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When programming iOS apps we can have data in a plist file then read it in/out in a matter of one-two lines with NSDictionary. Does something like this exists on Android? I have already made an app on iOS with a plist file containing a couple of hundred entries. That is just normal XML isn't it? So I can parse the file with SAX/DOM Java parser?

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Google "android plist parser". github.com/tenaciousRas/android-plist-parser –  drharris Sep 10 '11 at 15:31

3 Answers 3

Plist files exist in one of three forms:

  • NeXTSTEP format (which looks a lot like JSON). This is deprecated.
  • XML format (which you can parse on any platform very easily)
  • Binary format (which is not documented by Apple but saves space compared to the XML format)

If the plist file you want to parse is in NeXTSTEP or XML format, it is easy to build a parser for it using existing tools on most platforms. In the case of the XML format, yes you can use Java's inbuilt parser.

If the plist file is binary, however, you will have to either roll your own parser or use an existing third-party class. One exists at http://www.java2s.com/Open-Source/Java-Document/Swing-Library/jide-oss-2.8.3/com/jidesoft/plaf/aqua/BinaryPListParser.java.htm, but I haven't used it myself so I can't vouch for its accuracy/quality/performance.

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Too bad they make you use XML instead of JSON :( –  George Bailey Sep 10 '11 at 21:05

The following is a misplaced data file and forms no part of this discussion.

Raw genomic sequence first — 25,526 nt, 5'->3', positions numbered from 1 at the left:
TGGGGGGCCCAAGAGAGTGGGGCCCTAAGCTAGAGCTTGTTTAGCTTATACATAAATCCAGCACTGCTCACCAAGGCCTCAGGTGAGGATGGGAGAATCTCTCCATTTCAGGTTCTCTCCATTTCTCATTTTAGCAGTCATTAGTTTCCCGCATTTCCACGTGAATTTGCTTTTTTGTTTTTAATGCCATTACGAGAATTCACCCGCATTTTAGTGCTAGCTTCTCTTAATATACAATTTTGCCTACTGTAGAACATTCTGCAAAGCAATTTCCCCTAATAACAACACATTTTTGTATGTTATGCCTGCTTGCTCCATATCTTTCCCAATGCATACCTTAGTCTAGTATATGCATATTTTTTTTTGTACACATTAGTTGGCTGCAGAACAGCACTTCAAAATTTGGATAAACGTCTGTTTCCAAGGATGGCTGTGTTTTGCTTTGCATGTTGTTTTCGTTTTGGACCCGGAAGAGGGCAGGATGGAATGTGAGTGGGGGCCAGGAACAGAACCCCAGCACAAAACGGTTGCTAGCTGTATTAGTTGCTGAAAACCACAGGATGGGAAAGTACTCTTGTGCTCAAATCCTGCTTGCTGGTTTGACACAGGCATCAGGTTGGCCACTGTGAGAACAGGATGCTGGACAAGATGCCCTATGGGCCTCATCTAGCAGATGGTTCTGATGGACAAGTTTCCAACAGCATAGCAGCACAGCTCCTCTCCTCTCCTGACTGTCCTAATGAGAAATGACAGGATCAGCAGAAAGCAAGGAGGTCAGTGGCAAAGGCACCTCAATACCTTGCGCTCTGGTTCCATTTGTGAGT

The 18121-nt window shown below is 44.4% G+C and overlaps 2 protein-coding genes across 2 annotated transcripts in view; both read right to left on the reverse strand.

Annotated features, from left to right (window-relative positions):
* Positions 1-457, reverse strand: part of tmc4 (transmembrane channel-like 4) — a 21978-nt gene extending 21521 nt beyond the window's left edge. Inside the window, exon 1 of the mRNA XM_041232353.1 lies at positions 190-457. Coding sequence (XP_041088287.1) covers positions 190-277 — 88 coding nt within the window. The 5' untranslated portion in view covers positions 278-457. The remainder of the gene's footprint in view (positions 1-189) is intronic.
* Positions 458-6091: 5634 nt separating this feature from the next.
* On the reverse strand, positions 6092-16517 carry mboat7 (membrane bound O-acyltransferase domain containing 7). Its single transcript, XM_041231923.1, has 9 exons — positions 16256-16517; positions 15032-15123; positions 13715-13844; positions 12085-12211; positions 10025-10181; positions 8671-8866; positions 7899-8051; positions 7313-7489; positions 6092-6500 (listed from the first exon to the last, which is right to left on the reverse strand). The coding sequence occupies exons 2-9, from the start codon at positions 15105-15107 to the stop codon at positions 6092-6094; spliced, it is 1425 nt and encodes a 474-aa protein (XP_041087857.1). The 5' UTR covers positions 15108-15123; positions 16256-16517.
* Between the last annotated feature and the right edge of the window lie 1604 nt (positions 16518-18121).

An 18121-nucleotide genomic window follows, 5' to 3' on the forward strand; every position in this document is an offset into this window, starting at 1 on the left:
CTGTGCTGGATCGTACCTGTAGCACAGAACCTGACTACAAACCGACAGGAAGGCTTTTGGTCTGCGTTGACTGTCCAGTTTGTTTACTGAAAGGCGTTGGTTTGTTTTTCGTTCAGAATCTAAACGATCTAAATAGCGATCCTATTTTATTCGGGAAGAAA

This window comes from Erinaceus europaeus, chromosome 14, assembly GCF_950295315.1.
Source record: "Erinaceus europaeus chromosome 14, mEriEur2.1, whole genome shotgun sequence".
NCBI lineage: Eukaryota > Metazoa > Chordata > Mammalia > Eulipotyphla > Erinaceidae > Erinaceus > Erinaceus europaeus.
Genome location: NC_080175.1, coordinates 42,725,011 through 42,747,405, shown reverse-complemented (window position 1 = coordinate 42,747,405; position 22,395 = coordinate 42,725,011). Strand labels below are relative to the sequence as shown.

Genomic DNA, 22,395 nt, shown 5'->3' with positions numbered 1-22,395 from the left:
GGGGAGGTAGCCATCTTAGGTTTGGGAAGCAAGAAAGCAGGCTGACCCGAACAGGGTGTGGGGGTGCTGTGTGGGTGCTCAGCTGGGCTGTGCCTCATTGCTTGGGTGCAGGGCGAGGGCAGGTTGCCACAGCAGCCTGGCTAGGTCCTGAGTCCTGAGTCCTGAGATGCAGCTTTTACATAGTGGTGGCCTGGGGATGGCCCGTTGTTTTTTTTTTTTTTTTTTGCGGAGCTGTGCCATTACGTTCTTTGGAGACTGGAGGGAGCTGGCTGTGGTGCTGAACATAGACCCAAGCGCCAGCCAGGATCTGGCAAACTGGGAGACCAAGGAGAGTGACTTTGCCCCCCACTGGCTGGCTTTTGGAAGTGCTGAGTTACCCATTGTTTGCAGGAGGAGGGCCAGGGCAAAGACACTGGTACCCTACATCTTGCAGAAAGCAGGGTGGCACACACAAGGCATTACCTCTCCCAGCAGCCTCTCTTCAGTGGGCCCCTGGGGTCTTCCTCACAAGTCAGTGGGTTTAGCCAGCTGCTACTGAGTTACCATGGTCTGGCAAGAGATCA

You can use JSON! You just can't use it directly with the plist APIs. –  Jonathan Grynspan Sep 10 '11 at 23:47

ultimately a plist is just a xml doc with a specific format. It shouldn't be to hard to make your own in java using a parser. also you will be able to taylor the xml file to fit your specific needs.

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In addition to the other answers presented here, I would look at the nature of the data you need in your plist file. If your plist file is just a flat NSDictionary of string values, rather than a dictionary of structured value, then you do have the option of using a Java Properties object:

Android Java Properties

Again, this doesn't help you if your requirements include a fully structured equivalent to plist files. But if you just need a simple dictionary of keyed values stored in a text file, java.util.Properties is the way to go.

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